The novel’s drenched in more loss, pain, suffering and throbbing anger than is healthy for any single person to ingest.  Within the thick of all this hurt and needle-sharp anguish, your heart cries out for the poor girl whose endured so fucking much pain.  It’s utterly heart-wrenching.  Yet behind this is a white hot anger smouldering away.  You can feel it in your gut; in the way your teeth clench as you read on.

You want to know how to pace a novel so that all your bastard readers get so wrapped up in the thick of it that they’ll miss their train stop?  You wanna know how to tighten that screw until asphyxiation is a very possible outcome from reading the novel?  Then sit up and take note.  This is exactly how it’s done.  This is pacing that swallows you whole.  This is escalating tension like no other.

I’ve read a shit load of violent horror in my time, and it’s not often that a novel makes me cling to my seat when the bullets start flying.  But this tale does just that.  Keane’s got an irrepressible urgency about his work.  A direct link to your endorphins that gets you clawing at the pages.  He throws you into the thick of the violence and mob brutality – in amongst some of the most psychotic and inhuman gangster cunts ever put to paper.  Trust me, this novel makes Hutson’s ‘Deadhead’ (1993) seem like an episode of ‘Taggart’.

It’s not all violence and blood.  There’s also a seedy underbelly that pretty much engulfs the entire tale.  Here the darker corners of modern day London aren’t painted in a very flattering way.  Drunken women spill out of clubs in the early hours, splattering the pavement with vomit whilst spewing obscenities at passers-by, as their friends fall to the ground flashing their naked twats for all to see.  It’s grimy and grim and so utterly, revoltingly real that it makes you sick to the stomach.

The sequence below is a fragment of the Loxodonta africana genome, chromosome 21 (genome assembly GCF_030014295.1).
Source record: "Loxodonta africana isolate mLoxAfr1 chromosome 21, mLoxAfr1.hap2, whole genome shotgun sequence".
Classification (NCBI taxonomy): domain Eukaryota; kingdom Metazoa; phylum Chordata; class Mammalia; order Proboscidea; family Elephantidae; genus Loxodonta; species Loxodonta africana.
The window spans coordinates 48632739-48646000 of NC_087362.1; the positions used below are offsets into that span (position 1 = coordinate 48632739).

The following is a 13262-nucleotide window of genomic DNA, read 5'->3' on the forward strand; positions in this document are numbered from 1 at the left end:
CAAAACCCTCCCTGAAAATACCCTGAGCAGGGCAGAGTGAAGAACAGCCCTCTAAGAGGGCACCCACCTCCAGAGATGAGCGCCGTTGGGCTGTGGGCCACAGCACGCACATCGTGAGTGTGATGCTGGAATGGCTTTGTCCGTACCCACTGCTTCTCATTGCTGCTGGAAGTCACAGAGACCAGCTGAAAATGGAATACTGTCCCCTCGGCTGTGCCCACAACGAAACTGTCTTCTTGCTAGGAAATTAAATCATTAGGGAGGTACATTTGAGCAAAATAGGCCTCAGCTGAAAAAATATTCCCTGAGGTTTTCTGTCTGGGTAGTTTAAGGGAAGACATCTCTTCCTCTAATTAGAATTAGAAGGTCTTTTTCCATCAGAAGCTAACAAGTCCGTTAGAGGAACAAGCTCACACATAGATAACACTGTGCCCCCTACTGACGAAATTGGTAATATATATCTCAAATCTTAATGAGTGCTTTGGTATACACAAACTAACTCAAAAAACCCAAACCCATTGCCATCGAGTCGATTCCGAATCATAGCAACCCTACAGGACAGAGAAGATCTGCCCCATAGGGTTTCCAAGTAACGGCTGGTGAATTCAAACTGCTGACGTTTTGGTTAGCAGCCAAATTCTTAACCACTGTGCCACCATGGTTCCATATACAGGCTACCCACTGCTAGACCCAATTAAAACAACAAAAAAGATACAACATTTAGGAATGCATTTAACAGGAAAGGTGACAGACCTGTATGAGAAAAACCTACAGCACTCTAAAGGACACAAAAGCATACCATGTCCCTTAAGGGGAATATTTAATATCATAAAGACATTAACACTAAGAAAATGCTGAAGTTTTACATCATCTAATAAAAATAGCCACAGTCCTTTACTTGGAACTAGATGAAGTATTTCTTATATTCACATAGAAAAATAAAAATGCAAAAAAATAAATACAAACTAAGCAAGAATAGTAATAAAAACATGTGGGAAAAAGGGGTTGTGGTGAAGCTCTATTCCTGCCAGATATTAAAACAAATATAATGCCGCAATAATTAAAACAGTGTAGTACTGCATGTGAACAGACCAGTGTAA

However, charging through this filthy sludge is a story that demands every single emotion to be wrestled out from the reader.  In three distinctly defined parts, Keane lays down the psychological evolution of our protagonist.  Like a completely messed-up phoenix rising from the blood and guts of her slaughtered family – this is vengeance taken to a whole new extreme.

The closest you’ll come to cracking a smile in this novel is with a fucked up Chelsea Grin.  There just aint any let up from the blood and vomit splattered gutter.  No sanctuary from the bitterness.  No respite from the hurt.  You’ll feel it surging up in you as Keane drags your battered body to the novel’s final, and utterly inevitable showdown.  By now the hate and pain will be embedded in you.  You’ll feel the anger swell.  The thirst for revenge irrepressible.  You’ll want the justice.  You need it for Dani.

The novel runs for a total of 191 pages.


© DLS Reviews